Court shoots down Kansas' latest answer to school-funding crisis
by Laura Edghill
Posted 6/30/15, 10:15 am
A district court panel in Kansas ruled Friday that critical components of the state’s new block-grant school funding law violate the state’s constitution. The block-grant law was an attempt by the Kansas legislature to reduce inequalities in school finances and stabilize funding streams to more predictable formulas.
The court stated the bill was unconstitutional “both in regard to its adequacy of funding and in its change of, and in its embedding of, inequities in the provision of capital outlay, state aid, and supplemental general state aid.” Attorney General Derek Schmidt swiftly filed an appeal to the state Supreme Court following the ruling.
Members of the Kansas legislature who supported the bill decried judicial activism.
“It appears Washington, D.C., isn’t the only place courts have decided to draft their own laws and ignore the will of the people,” Republican Senate President Susan Wagle said in a statement. “Topeka judges aren’t legislators, and it’s time they stopped auditioning for the role in their rulings. I’m hopeful our Supreme Court justices will show more restraint.”
Supporters of Friday’s ruling said the block grants diverted more funds to pension obligations and less to the classroom than the traditional per-pupil funding formula.
Those funding formulas vary by state, but most are a complex stew of local, state, and federal funds. The vast majority calculate funding based on pupil counts. The proportions vary, but state aid is the predominant funding stream in most cases, often weighted to offset inequities from local tax revenues.
As a result, schools must estimate their school-year budgets based on enrollment predictions rather than actual numbers. Pupil counts are typically taken in October, long past when local school districts need to adjust to accommodate enrollment shifts. The Kansas law was an attempt to provide schools with a more unrestricted, predictable stream of grants not tied to pupil counts.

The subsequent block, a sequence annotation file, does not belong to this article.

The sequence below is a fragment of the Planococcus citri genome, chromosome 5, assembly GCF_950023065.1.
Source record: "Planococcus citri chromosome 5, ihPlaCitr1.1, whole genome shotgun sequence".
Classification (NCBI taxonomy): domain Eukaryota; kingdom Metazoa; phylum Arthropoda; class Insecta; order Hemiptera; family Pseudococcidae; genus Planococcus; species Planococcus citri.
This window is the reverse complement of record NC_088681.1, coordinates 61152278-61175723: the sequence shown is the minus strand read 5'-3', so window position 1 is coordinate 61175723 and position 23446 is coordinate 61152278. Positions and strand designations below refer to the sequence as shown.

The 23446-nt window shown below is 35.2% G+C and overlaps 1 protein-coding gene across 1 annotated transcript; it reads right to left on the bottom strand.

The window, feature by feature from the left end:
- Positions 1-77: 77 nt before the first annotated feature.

In March of this year, the Kansas Supreme Court issued a ruling that compelled the legislature to produce a school funding law that addressed inequalities in the state’s procedures. The plaintiffs in that case, four public school districts, had experienced diminished funding since 2009, when the legislature reduced appropriations for several key components of state aid. The block-grant solution was the legislature’s answer to that ruling.
If Friday’s decision is upheld by the state Supreme Court, Kansas will be without any school funding law on the books, leaving the legislature tasked to provide an immediate solution.
“We don’t have any sort of school finance formula in place,” Senate Minority Leader Anthony Hensley told The Wichita Eagle. “When the block grants passed, the school finance formula was repealed, and so we have nothing in place that would appropriate money for school districts, the way I understand it.”
Kansas Gov. Sam Brownback, a Republican, is a supporter of the block-grant law, and among those who criticized Friday’s ruling.
“The three-judge panel has once again violated its constitutional authority with this ruling. It has now taken upon itself the powers specifically and clearly assigned to the legislative and executive branches of government,” Brownback said.
Laura Edghill is a freelance writer, church communications director, and public school board member living in Clinton Township, Mich., with her engineer husband and three sons. She is a graduate of the WORLD Journalism Institute's mid-career course. Follow Laura on Twitter @LTEdghill.